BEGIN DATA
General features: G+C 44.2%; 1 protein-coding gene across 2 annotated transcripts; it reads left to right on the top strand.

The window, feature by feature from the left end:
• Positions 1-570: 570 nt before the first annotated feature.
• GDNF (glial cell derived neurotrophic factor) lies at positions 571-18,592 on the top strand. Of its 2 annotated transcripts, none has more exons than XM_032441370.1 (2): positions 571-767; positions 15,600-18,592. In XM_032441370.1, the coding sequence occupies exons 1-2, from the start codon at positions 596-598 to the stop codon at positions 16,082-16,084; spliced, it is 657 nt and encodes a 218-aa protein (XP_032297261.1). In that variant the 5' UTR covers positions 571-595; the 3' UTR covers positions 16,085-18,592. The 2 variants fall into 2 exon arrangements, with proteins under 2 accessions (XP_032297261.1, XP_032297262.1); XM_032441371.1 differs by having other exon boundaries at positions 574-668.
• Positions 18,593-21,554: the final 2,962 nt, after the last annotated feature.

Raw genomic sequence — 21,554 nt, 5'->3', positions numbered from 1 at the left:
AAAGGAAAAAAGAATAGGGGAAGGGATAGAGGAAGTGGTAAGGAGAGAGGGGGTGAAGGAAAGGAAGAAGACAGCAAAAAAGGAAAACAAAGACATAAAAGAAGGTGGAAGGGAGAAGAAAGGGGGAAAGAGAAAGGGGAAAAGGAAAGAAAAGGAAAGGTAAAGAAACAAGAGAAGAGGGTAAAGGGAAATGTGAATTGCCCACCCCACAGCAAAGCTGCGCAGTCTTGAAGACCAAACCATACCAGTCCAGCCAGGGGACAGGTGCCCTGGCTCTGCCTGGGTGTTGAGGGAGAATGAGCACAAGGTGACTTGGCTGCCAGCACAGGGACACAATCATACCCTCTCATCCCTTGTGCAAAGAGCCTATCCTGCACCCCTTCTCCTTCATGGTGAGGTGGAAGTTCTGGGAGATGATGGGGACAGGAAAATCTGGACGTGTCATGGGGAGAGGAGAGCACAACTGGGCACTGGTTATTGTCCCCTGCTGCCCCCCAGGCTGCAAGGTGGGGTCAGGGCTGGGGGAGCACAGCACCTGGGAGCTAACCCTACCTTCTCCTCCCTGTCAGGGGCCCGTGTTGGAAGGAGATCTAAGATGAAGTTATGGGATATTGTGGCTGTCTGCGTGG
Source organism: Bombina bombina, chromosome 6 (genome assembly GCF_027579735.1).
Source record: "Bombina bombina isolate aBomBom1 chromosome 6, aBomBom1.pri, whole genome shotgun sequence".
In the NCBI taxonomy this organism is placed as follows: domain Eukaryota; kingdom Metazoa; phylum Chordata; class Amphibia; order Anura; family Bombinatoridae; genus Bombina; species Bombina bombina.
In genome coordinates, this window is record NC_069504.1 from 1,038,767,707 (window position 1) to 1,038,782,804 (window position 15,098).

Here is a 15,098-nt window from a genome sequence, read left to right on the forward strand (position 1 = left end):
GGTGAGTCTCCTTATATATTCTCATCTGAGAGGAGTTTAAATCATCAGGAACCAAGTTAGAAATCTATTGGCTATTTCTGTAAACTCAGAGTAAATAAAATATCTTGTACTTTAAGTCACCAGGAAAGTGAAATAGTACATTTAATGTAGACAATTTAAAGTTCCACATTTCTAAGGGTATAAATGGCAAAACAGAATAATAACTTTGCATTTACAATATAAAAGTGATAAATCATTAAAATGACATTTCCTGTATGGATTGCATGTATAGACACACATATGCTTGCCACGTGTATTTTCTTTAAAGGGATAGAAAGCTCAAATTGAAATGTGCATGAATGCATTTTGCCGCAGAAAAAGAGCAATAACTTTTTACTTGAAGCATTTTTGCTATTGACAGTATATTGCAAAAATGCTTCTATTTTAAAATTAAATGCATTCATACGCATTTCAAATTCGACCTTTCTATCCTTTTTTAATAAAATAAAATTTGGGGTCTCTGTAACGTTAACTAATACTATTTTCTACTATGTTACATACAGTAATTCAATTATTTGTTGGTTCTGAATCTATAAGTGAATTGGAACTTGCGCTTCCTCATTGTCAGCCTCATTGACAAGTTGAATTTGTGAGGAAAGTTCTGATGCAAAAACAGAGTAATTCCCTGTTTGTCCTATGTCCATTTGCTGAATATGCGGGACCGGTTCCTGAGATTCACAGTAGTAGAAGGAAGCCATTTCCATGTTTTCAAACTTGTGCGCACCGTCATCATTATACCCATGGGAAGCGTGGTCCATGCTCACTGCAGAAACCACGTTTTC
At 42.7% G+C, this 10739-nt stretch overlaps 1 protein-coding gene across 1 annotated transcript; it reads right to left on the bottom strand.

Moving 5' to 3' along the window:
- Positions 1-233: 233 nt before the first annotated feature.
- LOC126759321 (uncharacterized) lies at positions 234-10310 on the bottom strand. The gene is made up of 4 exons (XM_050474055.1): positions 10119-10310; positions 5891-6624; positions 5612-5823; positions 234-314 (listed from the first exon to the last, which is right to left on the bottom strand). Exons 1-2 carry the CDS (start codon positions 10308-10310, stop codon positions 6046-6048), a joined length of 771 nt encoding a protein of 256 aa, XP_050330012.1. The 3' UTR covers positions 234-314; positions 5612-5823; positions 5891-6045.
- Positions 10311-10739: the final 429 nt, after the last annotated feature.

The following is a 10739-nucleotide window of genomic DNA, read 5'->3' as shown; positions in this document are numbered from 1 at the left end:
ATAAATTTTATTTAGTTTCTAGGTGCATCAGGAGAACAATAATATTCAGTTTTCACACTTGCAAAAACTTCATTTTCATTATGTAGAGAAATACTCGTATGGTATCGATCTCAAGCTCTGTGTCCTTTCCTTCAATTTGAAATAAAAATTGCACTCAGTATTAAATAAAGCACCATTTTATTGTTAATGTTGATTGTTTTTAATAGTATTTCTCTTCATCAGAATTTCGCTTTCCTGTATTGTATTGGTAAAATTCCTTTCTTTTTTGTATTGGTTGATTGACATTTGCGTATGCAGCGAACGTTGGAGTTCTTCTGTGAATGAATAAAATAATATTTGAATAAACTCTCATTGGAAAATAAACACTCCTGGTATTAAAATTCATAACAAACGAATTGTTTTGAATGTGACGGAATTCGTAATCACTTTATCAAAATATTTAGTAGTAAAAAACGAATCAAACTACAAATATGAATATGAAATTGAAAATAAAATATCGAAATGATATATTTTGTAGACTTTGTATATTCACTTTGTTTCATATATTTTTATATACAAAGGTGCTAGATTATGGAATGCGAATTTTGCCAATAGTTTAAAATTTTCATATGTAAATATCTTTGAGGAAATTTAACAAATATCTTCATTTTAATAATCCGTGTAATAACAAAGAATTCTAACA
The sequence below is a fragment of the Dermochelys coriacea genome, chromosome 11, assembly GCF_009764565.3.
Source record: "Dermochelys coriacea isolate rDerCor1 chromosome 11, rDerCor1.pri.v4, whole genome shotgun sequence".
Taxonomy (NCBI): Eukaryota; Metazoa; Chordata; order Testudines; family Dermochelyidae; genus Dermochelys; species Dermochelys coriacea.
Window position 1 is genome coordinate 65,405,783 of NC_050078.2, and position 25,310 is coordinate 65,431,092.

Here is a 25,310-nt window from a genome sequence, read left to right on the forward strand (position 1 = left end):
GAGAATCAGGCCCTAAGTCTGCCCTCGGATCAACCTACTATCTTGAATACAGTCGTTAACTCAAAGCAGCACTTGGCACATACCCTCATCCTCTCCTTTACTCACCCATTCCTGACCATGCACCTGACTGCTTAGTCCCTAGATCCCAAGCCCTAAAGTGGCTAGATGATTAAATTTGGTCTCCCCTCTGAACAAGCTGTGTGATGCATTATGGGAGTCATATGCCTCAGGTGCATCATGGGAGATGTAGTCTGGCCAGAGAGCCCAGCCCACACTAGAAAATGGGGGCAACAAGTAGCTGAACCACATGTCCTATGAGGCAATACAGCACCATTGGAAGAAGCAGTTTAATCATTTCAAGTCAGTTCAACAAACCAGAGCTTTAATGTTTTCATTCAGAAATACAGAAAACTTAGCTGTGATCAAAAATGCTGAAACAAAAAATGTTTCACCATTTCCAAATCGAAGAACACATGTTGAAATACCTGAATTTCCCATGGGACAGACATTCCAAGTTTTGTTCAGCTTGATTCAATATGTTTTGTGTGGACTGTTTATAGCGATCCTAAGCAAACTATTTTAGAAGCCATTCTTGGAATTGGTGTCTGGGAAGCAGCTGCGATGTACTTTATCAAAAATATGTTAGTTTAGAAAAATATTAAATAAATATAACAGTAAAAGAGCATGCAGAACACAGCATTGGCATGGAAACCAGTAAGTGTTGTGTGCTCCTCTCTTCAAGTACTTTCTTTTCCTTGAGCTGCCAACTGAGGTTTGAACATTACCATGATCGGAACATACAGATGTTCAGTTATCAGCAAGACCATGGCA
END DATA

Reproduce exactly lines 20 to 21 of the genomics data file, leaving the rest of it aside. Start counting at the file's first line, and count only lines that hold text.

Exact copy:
ATAAATTTTATTTAGTTTCTAGGTGCATCAGGAGAACAATAATATTCAGTTTTCACACTTGCAAAAACTTCATTTTCATTATGTAGAGAAATACTCGTATGGTATCGATCTCAAGCTCTGTGTCCTTTCCTTCAATTTGAAATAAAAATTGCACTCAGTATTAAATAAAGCACCATTTTATTGTTAATGTTGATTGTTTTTAATAGTATTTCTCTTCATCAGAATTTCGCTTTCCTGTATTGTATTGGTAAAATTCCTTTCTTTTTTGTATTGGTTGATTGACATTTGCGTATGCAGCGAACGTTGGAGTTCTTCTGTGAATGAATAAAATAATATTTGAATAAACTCTCATTGGAAAATAAACACTCCTGGTATTAAAATTCATAACAAACGAATTGTTTTGAATGTGACGGAATTCGTAATCACTTTATCAAAATATTTAGTAGTAAAAAACGAATCAAACTACAAATATGAATATGAAATTGAAAATAAAATATCGAAATGATATATTTTGTAGACTTTGTATATTCACTTTGTTTCATATATTTTTATATACAAAGGTGCTAGATTATGGAATGCGAATTTTGCCAATAGTTTAAAATTTTCATATGTAAATATCTTTGAGGAAATTTAACAAATATCTTCATTTTAATAATCCGTGTAATAACAAAGAATTCTAACA
The sequence below is a fragment of the Dermochelys coriacea genome, chromosome 11, assembly GCF_009764565.3.